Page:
What is vitamin B7?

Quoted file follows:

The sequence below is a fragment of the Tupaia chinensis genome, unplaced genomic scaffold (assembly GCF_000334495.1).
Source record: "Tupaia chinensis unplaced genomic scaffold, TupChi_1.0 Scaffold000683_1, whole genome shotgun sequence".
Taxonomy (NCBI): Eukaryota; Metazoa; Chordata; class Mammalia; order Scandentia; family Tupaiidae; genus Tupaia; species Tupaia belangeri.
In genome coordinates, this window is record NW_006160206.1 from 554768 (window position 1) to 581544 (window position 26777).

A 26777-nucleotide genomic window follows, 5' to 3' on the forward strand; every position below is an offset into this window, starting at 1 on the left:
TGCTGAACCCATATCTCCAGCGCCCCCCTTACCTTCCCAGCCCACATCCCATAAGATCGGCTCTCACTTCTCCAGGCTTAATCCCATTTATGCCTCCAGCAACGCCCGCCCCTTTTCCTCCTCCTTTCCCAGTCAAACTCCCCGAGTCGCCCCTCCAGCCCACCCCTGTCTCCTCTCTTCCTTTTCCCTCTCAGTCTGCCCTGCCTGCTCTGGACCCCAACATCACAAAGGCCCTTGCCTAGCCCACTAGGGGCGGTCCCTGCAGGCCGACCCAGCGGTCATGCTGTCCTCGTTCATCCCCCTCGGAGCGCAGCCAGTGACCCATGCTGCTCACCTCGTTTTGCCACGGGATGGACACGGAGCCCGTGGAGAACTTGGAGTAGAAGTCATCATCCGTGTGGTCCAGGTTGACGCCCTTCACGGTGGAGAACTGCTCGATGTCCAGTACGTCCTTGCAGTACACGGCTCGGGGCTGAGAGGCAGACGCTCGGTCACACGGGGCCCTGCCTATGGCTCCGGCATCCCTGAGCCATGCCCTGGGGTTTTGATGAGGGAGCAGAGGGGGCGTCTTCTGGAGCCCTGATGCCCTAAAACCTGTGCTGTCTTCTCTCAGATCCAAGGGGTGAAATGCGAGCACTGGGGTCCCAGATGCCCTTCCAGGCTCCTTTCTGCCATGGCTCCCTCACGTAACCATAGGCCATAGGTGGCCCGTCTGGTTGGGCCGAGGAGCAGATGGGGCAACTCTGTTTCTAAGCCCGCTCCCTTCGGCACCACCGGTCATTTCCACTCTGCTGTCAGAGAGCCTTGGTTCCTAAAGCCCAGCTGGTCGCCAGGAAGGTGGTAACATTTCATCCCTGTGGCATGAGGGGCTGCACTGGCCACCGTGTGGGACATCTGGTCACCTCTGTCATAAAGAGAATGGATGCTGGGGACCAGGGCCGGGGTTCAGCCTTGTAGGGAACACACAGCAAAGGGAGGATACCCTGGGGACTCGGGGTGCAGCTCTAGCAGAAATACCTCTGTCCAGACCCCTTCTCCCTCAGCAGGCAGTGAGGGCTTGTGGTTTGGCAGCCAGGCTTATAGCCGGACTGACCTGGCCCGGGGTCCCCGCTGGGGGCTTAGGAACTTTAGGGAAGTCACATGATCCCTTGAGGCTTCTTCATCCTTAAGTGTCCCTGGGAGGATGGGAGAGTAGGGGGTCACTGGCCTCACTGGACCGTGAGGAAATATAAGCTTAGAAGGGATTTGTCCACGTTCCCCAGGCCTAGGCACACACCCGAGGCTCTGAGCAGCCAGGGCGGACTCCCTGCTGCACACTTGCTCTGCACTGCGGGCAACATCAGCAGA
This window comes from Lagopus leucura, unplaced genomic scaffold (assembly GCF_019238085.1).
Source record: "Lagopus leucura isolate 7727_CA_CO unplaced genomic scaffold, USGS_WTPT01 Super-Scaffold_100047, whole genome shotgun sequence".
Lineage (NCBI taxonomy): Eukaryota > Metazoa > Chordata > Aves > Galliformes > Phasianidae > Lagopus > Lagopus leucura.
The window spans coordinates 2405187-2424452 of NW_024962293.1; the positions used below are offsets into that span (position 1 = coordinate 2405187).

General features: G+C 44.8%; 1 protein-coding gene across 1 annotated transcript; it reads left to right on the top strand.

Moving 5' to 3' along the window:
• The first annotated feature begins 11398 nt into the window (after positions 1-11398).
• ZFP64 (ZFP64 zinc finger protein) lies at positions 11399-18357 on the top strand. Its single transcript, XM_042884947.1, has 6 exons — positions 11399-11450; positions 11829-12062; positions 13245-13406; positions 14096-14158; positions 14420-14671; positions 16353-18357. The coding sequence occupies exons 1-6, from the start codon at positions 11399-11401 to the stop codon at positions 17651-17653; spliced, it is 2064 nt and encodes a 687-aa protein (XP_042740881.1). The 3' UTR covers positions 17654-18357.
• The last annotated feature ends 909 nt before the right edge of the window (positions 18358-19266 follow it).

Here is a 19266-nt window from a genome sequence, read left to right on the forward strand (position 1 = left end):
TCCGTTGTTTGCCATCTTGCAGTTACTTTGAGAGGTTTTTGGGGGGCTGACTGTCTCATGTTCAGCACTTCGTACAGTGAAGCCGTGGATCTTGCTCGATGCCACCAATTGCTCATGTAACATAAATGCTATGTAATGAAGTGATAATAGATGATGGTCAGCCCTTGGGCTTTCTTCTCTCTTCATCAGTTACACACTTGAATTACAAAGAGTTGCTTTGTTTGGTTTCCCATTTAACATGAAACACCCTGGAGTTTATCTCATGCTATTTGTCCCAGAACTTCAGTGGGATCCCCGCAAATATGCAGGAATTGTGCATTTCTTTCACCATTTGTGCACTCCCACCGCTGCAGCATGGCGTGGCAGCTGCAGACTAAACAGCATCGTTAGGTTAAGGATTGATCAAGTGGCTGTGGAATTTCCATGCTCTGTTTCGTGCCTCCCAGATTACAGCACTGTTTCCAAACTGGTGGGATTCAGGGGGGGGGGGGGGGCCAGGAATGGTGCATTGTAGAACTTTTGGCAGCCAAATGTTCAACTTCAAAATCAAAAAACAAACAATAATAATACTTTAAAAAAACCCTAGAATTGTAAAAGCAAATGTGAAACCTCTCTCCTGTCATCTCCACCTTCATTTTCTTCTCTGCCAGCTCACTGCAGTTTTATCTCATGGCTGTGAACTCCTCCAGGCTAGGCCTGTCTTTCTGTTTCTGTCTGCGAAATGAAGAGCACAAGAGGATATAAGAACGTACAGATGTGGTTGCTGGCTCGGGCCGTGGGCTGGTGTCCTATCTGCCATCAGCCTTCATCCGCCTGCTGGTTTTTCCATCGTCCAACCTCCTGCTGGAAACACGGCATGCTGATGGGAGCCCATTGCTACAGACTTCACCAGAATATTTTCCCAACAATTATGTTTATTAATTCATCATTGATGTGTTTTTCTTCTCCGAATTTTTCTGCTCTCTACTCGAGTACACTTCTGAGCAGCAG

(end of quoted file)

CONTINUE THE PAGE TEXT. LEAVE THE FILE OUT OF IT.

Vitamin B7 is also known as biotin, which is necessary for energy production, cell growth, production of fatty acids, and the metabolism of fats and amino acids. It plays a primary role in all of our cells’ energy production by being an integral player in the citric acid cycle where biochemical energy is generated as we breathe. Biotin is often recommended for strengthening hair and nails. Little evidence exists that it can deliver on this recommendation unless someone was deficient, which would be very rare in developed nations. Biotin deficiency is rare because in normal health our intestinal bacteria produce it in excess of the body's daily requirements, which are only about 30-100mcgs/day. That said, there are individuals with abnormal metabolism of biotin, which can lead to certain metabolic disorders. In this case they may be treated by a qualified physician with biotin therapy. Biotin sources include Swiss chard, eggs (mainly the yolk), liver, some vegetables and supplements. Most daily multivitamin and mineral formulas (MVM) contain all the biotin necessary (and probably a little more) for normal healthy people. Although biotin deficiencies are rare, marginal deficiencies have been shown in certain populations such as during pregnancy, athletes, dieters, elderly, alcoholics, and burn patients, which can lead to decreased energy production and other biotin related functions. For this reason we always recommend a daily MVM to all populations containing between 100-300mgs of biotin (B7). Active people maintaining low body fat may do better at the higher part of this range.

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